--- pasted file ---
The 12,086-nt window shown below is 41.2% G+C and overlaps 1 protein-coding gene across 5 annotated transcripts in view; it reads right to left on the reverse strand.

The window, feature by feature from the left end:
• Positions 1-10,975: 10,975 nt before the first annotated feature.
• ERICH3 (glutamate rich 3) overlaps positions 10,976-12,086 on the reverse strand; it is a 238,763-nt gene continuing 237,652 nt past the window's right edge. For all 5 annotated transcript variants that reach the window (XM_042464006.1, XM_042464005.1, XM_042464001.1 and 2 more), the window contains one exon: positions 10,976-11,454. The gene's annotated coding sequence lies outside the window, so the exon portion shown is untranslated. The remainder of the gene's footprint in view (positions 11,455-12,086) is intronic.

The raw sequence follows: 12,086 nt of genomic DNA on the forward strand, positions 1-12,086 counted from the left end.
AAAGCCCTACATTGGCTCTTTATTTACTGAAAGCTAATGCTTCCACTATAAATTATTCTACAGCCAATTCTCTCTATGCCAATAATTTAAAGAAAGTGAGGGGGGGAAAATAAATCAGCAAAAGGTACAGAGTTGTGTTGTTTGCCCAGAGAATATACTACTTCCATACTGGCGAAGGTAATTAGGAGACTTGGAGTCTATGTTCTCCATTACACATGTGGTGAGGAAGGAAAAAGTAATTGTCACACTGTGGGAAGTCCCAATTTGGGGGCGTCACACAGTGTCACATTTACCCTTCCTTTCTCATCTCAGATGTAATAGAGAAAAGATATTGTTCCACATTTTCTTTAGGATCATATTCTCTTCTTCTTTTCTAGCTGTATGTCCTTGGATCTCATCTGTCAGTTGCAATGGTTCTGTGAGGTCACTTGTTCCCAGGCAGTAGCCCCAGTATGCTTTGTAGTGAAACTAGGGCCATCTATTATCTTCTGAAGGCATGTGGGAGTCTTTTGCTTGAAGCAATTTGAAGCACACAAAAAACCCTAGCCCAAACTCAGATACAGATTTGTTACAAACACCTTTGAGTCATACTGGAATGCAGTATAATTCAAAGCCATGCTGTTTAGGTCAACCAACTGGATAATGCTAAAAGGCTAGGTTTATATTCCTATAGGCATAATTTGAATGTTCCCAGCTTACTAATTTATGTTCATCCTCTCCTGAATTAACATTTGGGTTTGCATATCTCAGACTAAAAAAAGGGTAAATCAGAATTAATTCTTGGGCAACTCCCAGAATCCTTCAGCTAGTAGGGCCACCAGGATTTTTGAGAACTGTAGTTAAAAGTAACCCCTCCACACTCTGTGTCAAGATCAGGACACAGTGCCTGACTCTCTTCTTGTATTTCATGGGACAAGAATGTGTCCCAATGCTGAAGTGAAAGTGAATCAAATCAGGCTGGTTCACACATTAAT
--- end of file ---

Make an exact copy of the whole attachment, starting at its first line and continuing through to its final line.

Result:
The 12,086-nt window shown below is 41.2% G+C and overlaps 1 protein-coding gene across 5 annotated transcripts in view; it reads right to left on the reverse strand.

The window, feature by feature from the left end:
• Positions 1-10,975: 10,975 nt before the first annotated feature.
• ERICH3 (glutamate rich 3) overlaps positions 10,976-12,086 on the reverse strand; it is a 238,763-nt gene continuing 237,652 nt past the window's right edge. For all 5 annotated transcript variants that reach the window (XM_042464006.1, XM_042464005.1, XM_042464001.1 and 2 more), the window contains one exon: positions 10,976-11,454. The gene's annotated coding sequence lies outside the window, so the exon portion shown is untranslated. The remainder of the gene's footprint in view (positions 11,455-12,086) is intronic.

The raw sequence follows: 12,086 nt of genomic DNA on the forward strand, positions 1-12,086 counted from the left end.
AAAGCCCTACATTGGCTCTTTATTTACTGAAAGCTAATGCTTCCACTATAAATTATTCTACAGCCAATTCTCTCTATGCCAATAATTTAAAGAAAGTGAGGGGGGGAAAATAAATCAGCAAAAGGTACAGAGTTGTGTTGTTTGCCCAGAGAATATACTACTTCCATACTGGCGAAGGTAATTAGGAGACTTGGAGTCTATGTTCTCCATTACACATGTGGTGAGGAAGGAAAAAGTAATTGTCACACTGTGGGAAGTCCCAATTTGGGGGCGTCACACAGTGTCACATTTACCCTTCCTTTCTCATCTCAGATGTAATAGAGAAAAGATATTGTTCCACATTTTCTTTAGGATCATATTCTCTTCTTCTTTTCTAGCTGTATGTCCTTGGATCTCATCTGTCAGTTGCAATGGTTCTGTGAGGTCACTTGTTCCCAGGCAGTAGCCCCAGTATGCTTTGTAGTGAAACTAGGGCCATCTATTATCTTCTGAAGGCATGTGGGAGTCTTTTGCTTGAAGCAATTTGAAGCACACAAAAAACCCTAGCCCAAACTCAGATACAGATTTGTTACAAACACCTTTGAGTCATACTGGAATGCAGTATAATTCAAAGCCATGCTGTTTAGGTCAACCAACTGGATAATGCTAAAAGGCTAGGTTTATATTCCTATAGGCATAATTTGAATGTTCCCAGCTTACTAATTTATGTTCATCCTCTCCTGAATTAACATTTGGGTTTGCATATCTCAGACTAAAAAAAGGGTAAATCAGAATTAATTCTTGGGCAACTCCCAGAATCCTTCAGCTAGTAGGGCCACCAGGATTTTTGAGAACTGTAGTTAAAAGTAACCCCTCCACACTCTGTGTCAAGATCAGGACACAGTGCCTGACTCTCTTCTTGTATTTCATGGGACAAGAATGTGTCCCAATGCTGAAGTGAAAGTGAATCAAATCAGGCTGGTTCACACATTAAT